Enhanced Electrocatalytic CO2 reduction: A Cascade Mechanistic approach enabled by a tandem setup.
V.S.R.K Tandava a, Andrés Alberto García a, Joan Ramón Morante a, Sebastián Murcia López a
a Catalonia Institute for Energy Research (IREC), Sant Adrià de Besos, 08930, Barcelona, Spain.
Materials for Sustainable Development Conference (MATSUS)
Proceedings of MATSUS23 & Sustainable Technology Forum València (STECH23) (MATSUS23)
#e-FuelSyn - Electrocatalysis for the Production of Fuels and Chemicals
València, Spain, 2023 March 6th - 10th
Organizers: Carla Casadevall Serrano and Julio Lloret Fillol
Oral, V.S.R.K Tandava, presentation 359
Publication date: 22nd December 2022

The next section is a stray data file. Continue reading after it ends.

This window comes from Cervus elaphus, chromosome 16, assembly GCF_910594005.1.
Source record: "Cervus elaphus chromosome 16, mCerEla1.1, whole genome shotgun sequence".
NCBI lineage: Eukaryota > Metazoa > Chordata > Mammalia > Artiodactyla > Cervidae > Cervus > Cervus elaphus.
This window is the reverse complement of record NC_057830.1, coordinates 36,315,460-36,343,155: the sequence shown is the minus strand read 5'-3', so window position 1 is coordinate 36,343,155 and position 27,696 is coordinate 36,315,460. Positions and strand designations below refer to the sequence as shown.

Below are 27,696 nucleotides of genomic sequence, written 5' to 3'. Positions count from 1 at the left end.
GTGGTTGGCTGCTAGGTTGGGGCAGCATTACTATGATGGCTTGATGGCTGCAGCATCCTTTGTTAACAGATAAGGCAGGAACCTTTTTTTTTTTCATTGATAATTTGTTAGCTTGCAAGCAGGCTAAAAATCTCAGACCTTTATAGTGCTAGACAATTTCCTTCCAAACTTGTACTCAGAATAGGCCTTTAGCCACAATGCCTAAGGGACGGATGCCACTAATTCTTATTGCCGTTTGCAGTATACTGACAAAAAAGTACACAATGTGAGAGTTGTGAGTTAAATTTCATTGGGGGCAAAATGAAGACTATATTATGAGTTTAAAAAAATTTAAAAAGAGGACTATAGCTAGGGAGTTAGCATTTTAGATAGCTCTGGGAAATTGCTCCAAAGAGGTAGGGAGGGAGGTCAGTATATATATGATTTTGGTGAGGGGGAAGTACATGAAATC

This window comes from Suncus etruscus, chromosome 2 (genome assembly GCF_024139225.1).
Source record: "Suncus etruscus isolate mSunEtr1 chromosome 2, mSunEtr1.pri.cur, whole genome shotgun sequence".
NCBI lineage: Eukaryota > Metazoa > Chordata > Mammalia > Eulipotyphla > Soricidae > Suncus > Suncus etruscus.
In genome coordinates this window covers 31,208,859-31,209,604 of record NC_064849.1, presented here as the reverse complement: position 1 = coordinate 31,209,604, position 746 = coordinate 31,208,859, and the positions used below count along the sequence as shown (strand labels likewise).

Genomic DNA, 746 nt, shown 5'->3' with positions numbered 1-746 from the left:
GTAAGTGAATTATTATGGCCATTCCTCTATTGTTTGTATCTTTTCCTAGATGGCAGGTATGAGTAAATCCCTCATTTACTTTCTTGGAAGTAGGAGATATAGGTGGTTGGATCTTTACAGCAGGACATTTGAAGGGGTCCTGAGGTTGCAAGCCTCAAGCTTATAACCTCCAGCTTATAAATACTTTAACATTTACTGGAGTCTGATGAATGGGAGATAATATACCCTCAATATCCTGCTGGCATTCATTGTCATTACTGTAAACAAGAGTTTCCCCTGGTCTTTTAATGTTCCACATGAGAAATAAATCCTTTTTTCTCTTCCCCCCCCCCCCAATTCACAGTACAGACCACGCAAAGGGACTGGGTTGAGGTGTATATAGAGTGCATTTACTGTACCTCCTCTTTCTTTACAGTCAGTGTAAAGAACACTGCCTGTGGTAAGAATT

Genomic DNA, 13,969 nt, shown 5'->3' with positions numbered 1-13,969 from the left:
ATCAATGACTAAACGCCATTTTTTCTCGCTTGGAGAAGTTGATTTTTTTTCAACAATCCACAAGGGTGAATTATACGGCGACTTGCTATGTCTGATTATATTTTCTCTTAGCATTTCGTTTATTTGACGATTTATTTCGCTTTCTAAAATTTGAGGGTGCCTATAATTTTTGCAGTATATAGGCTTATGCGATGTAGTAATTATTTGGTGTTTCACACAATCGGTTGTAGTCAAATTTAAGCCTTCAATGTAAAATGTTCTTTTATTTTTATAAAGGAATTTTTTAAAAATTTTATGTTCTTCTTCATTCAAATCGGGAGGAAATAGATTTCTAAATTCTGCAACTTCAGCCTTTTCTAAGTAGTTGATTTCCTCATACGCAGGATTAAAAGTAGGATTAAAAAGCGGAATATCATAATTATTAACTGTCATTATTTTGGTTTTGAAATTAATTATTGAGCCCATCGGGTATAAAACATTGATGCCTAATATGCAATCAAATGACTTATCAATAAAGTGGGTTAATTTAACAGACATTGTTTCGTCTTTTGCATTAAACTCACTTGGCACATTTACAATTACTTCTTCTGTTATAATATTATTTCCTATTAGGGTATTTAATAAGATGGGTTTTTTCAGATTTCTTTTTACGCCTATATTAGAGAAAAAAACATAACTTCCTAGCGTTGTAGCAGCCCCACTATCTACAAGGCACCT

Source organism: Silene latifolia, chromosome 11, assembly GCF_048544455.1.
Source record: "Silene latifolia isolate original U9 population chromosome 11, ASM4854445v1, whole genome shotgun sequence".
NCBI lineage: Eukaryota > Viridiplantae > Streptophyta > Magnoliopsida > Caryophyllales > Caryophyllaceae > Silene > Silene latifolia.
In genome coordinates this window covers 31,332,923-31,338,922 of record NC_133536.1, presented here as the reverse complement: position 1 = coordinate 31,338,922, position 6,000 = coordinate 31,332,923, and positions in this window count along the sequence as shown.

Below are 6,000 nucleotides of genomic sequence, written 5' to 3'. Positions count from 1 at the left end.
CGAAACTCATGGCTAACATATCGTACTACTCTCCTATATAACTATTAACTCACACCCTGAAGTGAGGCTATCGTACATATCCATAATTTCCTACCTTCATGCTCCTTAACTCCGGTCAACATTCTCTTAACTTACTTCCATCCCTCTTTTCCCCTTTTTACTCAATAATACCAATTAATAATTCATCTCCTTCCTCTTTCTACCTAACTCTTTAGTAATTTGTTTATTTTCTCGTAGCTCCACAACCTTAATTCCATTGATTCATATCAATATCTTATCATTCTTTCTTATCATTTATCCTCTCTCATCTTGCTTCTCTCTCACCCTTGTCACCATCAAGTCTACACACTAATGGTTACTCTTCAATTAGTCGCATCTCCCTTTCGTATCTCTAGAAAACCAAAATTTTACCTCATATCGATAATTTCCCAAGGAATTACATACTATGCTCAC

Electrocatalytic CO2 reduction to renewable fuels has drawn increasing attention due to its great potential in addressing the issues of the greenhouse effect, energy crisis, and industrial transformation thus having the utmost importance in attaining a carbon-neutral society. Nevertheless, there are general practical limitations such as poor selectivity for multi-carbon products and most importantly the electrocatalysts suffer from high overpotentials while directly converting the CO2 to C2+ products. To overcome these challenges and enhance the ECO2R, a cascade mechanistic approach is explored as an alternative to the direct conversion of CO2 to C2+ products. A two-step tandem set-up is employed where CO2 is converted to CO in the first step, enabled with a highly efficient Ni single-atom catalyst on activated carbon black, and sequentially CO is converted to multi-carbon products in the second step. The single-atomic catalytic sites yield a nearly 100 % faradaic efficiency towards CO at an average current density of over -40 mA·cm-2. The as-produced product stream is directly supplied as the reactant stream to a second electrolyzer that is equipped with oxide-derived copper supported on carbon black. Initially, it is noticed that the presence of unreacted CO2 in the second cell has an adverse effect and results in poor performance. When the unreacted CO2 is trapped by using an absorption chamber in between these two electrolyzers, a surge in the faradaic efficiency towards ethylene, ethanol, and n-propanol thus accounting for more than 80% total faradaic efficiency at an average current density of over 120-130 mA·cm-2 and the unwanted yet competitive H2 is limited to just 10-12 % faradaic efficiency. The aforementioned approach is found to be highly efficient not only in terms of faradaic efficiency but also energy efficiency. It is evident that multi-step electrolysis yields a highly promising conversion of CO2 to multi-carbon products. On the flip side, direct or indirect routes are also explored to electrocatalytically reduce the carbonated solvent stream placed in between the electrolyzers. The observed results clearly are imperative by enabling a direct cascade approach and exclusive separation of unreacted feed gas aid in attaining higher electro-conversion of CO2 to alternative fuels.

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